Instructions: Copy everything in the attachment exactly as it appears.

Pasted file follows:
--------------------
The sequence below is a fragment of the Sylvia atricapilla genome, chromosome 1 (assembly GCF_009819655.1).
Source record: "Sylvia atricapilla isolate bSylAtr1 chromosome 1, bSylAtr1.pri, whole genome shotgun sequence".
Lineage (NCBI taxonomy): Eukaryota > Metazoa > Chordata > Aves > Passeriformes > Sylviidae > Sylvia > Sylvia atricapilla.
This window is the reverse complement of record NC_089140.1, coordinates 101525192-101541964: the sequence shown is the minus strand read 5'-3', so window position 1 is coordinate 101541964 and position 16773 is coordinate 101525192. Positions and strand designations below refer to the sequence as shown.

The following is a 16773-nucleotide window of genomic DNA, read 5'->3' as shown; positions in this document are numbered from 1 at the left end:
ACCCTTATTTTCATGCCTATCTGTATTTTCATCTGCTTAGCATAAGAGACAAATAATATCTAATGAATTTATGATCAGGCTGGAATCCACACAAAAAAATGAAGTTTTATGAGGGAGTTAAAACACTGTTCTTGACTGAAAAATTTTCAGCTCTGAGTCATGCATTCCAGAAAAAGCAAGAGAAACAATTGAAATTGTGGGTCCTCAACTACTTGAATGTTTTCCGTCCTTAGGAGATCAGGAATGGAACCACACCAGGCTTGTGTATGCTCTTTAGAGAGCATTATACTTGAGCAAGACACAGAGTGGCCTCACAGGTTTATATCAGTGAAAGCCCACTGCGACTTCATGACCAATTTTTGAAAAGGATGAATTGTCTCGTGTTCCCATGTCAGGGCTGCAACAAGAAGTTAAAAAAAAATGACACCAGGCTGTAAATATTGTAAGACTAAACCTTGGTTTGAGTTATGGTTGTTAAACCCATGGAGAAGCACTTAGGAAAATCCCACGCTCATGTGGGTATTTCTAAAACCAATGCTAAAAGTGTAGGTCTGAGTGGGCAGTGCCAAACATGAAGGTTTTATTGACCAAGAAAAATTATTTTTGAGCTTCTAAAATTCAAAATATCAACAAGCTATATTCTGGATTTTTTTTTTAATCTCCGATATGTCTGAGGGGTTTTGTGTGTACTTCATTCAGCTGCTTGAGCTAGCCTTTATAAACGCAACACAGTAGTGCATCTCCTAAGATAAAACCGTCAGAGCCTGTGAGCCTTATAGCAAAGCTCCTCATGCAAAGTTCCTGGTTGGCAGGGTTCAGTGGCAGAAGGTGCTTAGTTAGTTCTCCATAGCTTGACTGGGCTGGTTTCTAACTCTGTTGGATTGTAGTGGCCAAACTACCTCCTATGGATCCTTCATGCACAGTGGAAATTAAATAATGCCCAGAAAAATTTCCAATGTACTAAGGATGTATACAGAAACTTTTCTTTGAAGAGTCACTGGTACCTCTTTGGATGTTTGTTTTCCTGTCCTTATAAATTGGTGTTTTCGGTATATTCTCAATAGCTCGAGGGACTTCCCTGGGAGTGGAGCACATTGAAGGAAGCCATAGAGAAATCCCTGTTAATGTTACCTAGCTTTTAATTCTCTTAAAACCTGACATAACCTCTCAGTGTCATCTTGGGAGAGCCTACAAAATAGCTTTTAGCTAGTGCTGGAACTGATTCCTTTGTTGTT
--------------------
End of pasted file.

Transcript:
The sequence below is a fragment of the Sylvia atricapilla genome, chromosome 1 (assembly GCF_009819655.1).
Source record: "Sylvia atricapilla isolate bSylAtr1 chromosome 1, bSylAtr1.pri, whole genome shotgun sequence".
Lineage (NCBI taxonomy): Eukaryota > Metazoa > Chordata > Aves > Passeriformes > Sylviidae > Sylvia > Sylvia atricapilla.
This window is the reverse complement of record NC_089140.1, coordinates 101525192-101541964: the sequence shown is the minus strand read 5'-3', so window position 1 is coordinate 101541964 and position 16773 is coordinate 101525192. Positions and strand designations below refer to the sequence as shown.

The following is a 16773-nucleotide window of genomic DNA, read 5'->3' as shown; positions in this document are numbered from 1 at the left end:
ACCCTTATTTTCATGCCTATCTGTATTTTCATCTGCTTAGCATAAGAGACAAATAATATCTAATGAATTTATGATCAGGCTGGAATCCACACAAAAAAATGAAGTTTTATGAGGGAGTTAAAACACTGTTCTTGACTGAAAAATTTTCAGCTCTGAGTCATGCATTCCAGAAAAAGCAAGAGAAACAATTGAAATTGTGGGTCCTCAACTACTTGAATGTTTTCCGTCCTTAGGAGATCAGGAATGGAACCACACCAGGCTTGTGTATGCTCTTTAGAGAGCATTATACTTGAGCAAGACACAGAGTGGCCTCACAGGTTTATATCAGTGAAAGCCCACTGCGACTTCATGACCAATTTTTGAAAAGGATGAATTGTCTCGTGTTCCCATGTCAGGGCTGCAACAAGAAGTTAAAAAAAAATGACACCAGGCTGTAAATATTGTAAGACTAAACCTTGGTTTGAGTTATGGTTGTTAAACCCATGGAGAAGCACTTAGGAAAATCCCACGCTCATGTGGGTATTTCTAAAACCAATGCTAAAAGTGTAGGTCTGAGTGGGCAGTGCCAAACATGAAGGTTTTATTGACCAAGAAAAATTATTTTTGAGCTTCTAAAATTCAAAATATCAACAAGCTATATTCTGGATTTTTTTTTTAATCTCCGATATGTCTGAGGGGTTTTGTGTGTACTTCATTCAGCTGCTTGAGCTAGCCTTTATAAACGCAACACAGTAGTGCATCTCCTAAGATAAAACCGTCAGAGCCTGTGAGCCTTATAGCAAAGCTCCTCATGCAAAGTTCCTGGTTGGCAGGGTTCAGTGGCAGAAGGTGCTTAGTTAGTTCTCCATAGCTTGACTGGGCTGGTTTCTAACTCTGTTGGATTGTAGTGGCCAAACTACCTCCTATGGATCCTTCATGCACAGTGGAAATTAAATAATGCCCAGAAAAATTTCCAATGTACTAAGGATGTATACAGAAACTTTTCTTTGAAGAGTCACTGGTACCTCTTTGGATGTTTGTTTTCCTGTCCTTATAAATTGGTGTTTTCGGTATATTCTCAATAGCTCGAGGGACTTCCCTGGGAGTGGAGCACATTGAAGGAAGCCATAGAGAAATCCCTGTTAATGTTACCTAGCTTTTAATTCTCTTAAAACCTGACATAACCTCTCAGTGTCATCTTGGGAGAGCCTACAAAATAGCTTTTAGCTAGTGCTGGAACTGATTCCTTTGTTGTT